In 1548 Edward Underhill and Joan his wife granted the rent of £26 13s. 4d. annually arising out of the manor of Hunningham to Thomas Spencer. (fn. 87) This was dealt with by the Spencers in 1577 (fn. 88) and 1599, (fn. 89) and conveyed by Sir Thomas Spencer and Jane his wife to Sturch Walford in 1666. (fn. 90) The latter, who lived at Wolverton and was concerned in the non-repair of a highway there about this time, (fn. 91) with his wife Anne and John Walford conveyed the rents to George Abell in 1696, (fn. 92) and Abel and Susanna Walford to Joseph Thompson in 1769. (fn. 93)
A small part of Hunningham became in some way attached to the Duchy of Lancaster and descended with Brinklow (q.v.) as a member of that manor. (fn. 94) In the middle of the 17th century the vill of Hunningham paid a yearly fine of 6d. to the Duchy. (fn. 95)
In 1226 Geoffrey Corbucion granted a messuage and 8 acres of meadow to the Hospital of St. John at Warwick. (fn. 96)
The Church of ST. MARGARET is situated on the east bank of the river Itchen, north of the village. It is a small church consisting of chancel, nave, north aisle, vestry, south porch, and a timber bell-cote on the west gable. It dates from the latter part of the 13th century, when it consisted of a nave and chancel, and appears to have been repaired at the end of the 14th century, and re-roofed at the end of the 16th century; in modern times a north aisle, vestry, and south porch were added and the whole church drastically restored. All the roofs are covered with tiles.
The chancel, except parts of the north and south walls adjoining the nave, has been entirely rebuilt with a light-coloured sandstone ashlar, the old portions being red sandstone coursed rubble. The east end has angle buttresses and is lighted by a plain tracery window of two pointed lights with a pointed arch. On the south side at the west end is a rectangular low-side window of two splayed orders, and a modern central buttress dividing the old walling from the modern. On the north side a modern vestry has been built, which incloses a blocked low-side window corresponding with the one on the south. The south wall of the nave has three windows of two trefoil lights with tracery under square heads, all modern but perhaps copies of the previously existing 14th-century windows. Between the last two is a four-centred doorway, with a single splay, covered by a modern timber porch. The west gable of the nave is the most interesting and unaltered part of the building and is built of red sandstone rubble with ashlar dressings. In the centre there is a buttresslike projection which reaches to the apex of the gable, where it is weathered off. It contains a long chamfered lancet window with a simple label moulding. On the top of the gable is a small square weather-boarded bell-cote for two bells, with a pyramid roof terminating in a weather vane representing a cock. Between this and the angle buttress at the south-west angle there is a massive buttress in four weathered stages built of lightcoloured sandstone with a moulded plinth, probably part of the 14th-century repairs. In the west gable of the modern north aisle are two lancet windows of one splay with a hood-moulding continued over both, and on the north side, which has three shallow buttresses, are three windows with trefoil heads, one a single light, one of two, and the other of three lights. Built into this wall is a round-headed 13th-century doorway, now blocked with masonry, taken from the north wall of the nave when it was destroyed. At the eastern end is the modern vestry, with a single-light window on the north and a doorway in the east with a chamfered pointed arch. The aisle and vestry are built of hammerdressed ashlar.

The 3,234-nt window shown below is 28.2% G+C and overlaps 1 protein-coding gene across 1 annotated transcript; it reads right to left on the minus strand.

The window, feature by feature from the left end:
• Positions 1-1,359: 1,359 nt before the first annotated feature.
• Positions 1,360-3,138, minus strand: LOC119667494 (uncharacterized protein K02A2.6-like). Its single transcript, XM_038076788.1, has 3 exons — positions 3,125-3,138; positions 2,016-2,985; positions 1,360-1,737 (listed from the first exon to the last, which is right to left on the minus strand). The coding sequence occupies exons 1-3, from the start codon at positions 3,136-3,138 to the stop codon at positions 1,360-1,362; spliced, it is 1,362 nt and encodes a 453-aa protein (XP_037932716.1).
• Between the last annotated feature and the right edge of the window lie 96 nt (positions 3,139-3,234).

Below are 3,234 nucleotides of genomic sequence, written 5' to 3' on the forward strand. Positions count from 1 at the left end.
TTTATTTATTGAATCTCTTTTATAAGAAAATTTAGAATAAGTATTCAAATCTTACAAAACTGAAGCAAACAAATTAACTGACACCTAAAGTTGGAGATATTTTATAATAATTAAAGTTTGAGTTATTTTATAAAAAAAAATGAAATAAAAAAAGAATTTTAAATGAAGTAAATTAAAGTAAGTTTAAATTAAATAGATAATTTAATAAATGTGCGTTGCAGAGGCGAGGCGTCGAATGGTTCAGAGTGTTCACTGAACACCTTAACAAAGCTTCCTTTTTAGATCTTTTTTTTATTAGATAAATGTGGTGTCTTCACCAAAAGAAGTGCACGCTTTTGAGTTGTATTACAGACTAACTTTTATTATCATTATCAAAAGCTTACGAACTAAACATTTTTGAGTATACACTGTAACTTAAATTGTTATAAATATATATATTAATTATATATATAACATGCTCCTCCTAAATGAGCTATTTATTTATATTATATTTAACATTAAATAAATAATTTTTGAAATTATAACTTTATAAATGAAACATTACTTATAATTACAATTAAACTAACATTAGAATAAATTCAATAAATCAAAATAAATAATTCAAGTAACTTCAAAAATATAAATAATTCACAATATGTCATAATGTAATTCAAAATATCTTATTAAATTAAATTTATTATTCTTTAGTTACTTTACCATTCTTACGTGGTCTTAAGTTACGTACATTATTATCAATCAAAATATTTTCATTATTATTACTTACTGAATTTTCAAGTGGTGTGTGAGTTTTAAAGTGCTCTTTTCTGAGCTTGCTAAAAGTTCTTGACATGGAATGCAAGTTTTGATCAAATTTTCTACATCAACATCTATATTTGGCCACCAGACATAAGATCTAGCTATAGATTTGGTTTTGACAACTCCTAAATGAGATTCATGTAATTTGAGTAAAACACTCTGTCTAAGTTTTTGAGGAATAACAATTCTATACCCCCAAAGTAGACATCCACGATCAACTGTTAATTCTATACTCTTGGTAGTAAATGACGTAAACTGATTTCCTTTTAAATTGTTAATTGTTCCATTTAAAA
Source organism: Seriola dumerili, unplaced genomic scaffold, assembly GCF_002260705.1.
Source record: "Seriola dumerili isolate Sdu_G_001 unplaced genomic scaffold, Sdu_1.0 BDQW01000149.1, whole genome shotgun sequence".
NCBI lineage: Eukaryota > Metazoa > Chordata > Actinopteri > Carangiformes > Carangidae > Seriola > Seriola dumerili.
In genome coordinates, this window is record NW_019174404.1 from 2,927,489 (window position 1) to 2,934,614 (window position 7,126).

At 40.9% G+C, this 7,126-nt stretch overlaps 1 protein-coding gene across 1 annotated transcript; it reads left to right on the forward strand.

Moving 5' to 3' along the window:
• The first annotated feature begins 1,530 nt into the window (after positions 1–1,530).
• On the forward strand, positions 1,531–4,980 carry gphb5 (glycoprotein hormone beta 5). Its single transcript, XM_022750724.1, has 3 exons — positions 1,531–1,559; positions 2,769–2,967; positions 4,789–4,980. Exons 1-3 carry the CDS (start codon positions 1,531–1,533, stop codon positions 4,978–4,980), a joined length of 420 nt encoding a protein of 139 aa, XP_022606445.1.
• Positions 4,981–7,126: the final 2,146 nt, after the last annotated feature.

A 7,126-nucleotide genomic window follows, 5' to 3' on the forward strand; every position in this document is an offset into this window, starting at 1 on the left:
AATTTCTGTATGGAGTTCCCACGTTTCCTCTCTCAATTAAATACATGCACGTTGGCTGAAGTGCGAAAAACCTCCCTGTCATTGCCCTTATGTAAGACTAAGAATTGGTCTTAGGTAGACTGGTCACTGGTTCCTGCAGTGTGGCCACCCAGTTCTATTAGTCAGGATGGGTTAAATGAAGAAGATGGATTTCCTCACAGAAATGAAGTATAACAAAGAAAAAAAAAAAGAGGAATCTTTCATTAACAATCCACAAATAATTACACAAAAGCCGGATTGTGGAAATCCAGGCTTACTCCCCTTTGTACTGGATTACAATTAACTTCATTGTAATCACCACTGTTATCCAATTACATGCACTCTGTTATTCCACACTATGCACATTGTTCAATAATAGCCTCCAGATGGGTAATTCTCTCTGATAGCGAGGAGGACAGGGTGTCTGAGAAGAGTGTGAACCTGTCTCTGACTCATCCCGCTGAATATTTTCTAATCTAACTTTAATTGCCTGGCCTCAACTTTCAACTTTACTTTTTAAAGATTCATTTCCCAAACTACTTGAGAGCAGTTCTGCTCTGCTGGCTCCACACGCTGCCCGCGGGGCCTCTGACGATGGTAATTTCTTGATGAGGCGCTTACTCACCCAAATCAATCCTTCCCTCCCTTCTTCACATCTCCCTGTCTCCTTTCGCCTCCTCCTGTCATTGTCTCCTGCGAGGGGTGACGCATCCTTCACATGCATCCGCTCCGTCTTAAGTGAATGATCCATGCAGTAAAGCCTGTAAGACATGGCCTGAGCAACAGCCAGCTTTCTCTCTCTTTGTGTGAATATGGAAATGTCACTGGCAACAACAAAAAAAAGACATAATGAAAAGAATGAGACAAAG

The chancel (18 ft. 8 in. by 12 ft.) has a modern tiled floor, plastered walls, two steps up from the nave and one to the modern altar. The roof, which is of the queen-post type, is modern, but constructed with old timbers, probably members of the earlier roof, re-used. In the south wall the low-side window has a splayed recess with a flat head; the corresponding one on the north is plastered over and is only visible inside the vestry. On this wall there is a marble monument to James Enyon, died 1623, and Constance his wife, died 1610; also on an oak board is a small brass representing seven figures, with an inscription, 'This brass, circa 1485, was found in the churchyard in 1906 and fixed in the church in 1946'. The figures appear to be gazing upwards and may have formed part of an Assumption group.
The nave (33 ft. 6 in. by 16 ft. 10 in.) has a modern tiled floor and plastered walls. On the south side the window recesses are square with flat heads, and that in the west has deeply splayed jambs. The chancel arch has been destroyed and its jambs cut away and a plain modern segmental arch inserted, which carries the modern gable above and stops abruptly on the walls at both ends. The late-16th-century roof is a form of queen-post truss, with carved central bosses on the undersides of the stop-chamfered tie-beams, and plastered between the rafters. The modern north arcade is in three bays with pointed arches of two splayed orders which continue uninterrupted down to moulded stops forming square bases.